People are asked not to touch sick or dead birds or animals after a washed up guillemot tested positive for avian influenza.
Around 70 dead and dying seabirds have been collected by the Department for Environment, Food and Agriculture on the southern and western coastline since July 11.
Samples taken from some a carcass have now confirmed at least one of the birds had the H5N1 strain, which has killed hundreds of wild sea birds in the UK in recent months.
Clare Barber MHK, Minister for Environment, Food and Agriculture, said: ‘The risk and impact of bird flu on wild colonies should not be underestimated – but the risk to people is low and well-cooked eggs and poultry remain safe to eat.
‘With the school holidays upon us we would just ask people to take extra care when visiting our beaches and coastal areas and steer well clear of all sick or dead marine life – as the virus is highly contagious and can be passed from birds to other animals, such as seals.’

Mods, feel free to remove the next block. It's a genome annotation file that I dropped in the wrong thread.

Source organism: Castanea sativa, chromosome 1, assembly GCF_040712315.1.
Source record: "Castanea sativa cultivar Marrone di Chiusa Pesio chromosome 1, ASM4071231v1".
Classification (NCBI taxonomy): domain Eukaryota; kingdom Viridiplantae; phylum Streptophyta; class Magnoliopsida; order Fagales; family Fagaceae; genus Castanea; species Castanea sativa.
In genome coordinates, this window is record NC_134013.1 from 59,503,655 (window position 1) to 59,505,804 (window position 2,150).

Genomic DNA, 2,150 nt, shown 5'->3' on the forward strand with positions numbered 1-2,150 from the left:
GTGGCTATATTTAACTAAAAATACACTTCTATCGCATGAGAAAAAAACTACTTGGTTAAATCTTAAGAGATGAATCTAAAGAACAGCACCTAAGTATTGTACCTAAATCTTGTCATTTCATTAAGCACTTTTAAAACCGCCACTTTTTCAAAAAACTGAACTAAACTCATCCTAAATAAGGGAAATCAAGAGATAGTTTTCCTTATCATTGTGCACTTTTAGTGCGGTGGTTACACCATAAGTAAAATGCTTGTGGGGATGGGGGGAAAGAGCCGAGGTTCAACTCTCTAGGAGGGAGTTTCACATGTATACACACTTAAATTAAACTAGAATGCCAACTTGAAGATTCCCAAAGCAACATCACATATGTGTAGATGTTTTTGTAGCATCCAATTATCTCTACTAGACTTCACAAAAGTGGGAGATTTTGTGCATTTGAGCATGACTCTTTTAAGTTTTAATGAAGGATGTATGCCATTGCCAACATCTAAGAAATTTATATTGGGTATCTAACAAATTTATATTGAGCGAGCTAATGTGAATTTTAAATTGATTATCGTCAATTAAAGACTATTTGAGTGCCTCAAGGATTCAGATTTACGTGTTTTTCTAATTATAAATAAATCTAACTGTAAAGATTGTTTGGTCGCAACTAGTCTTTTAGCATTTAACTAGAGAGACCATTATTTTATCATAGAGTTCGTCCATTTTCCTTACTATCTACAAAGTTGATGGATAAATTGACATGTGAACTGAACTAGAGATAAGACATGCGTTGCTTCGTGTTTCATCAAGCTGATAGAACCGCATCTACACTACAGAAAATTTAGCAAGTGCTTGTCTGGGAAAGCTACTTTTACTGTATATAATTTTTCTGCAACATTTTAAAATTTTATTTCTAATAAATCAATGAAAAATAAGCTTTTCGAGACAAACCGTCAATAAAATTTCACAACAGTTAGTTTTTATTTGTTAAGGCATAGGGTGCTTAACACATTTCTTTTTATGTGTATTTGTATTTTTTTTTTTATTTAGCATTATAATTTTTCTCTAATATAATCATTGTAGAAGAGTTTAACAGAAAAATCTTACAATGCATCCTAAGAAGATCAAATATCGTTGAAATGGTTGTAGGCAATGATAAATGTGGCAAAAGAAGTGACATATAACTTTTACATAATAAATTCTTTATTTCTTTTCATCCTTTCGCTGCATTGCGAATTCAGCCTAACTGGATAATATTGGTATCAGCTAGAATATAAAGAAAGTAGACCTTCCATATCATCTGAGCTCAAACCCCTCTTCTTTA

As the virus has not been found in kept or farmed birds no restriction zones have been introduced. Bird keepers should always wash their hands and clean and disinfect footwear before tending to other animals, and if possible, keep their birds separate from wild ones.
Discoveries of multiple dead birds should be reported to DEFA on 01624 685844 or by emailing agricultu[email protected], and people should provide as much detail as possible.
Any reports of sick or dead seals should be reported to Manx Wildlife Trust on 01624 844432 (office hours) or 07624 450879 at other times.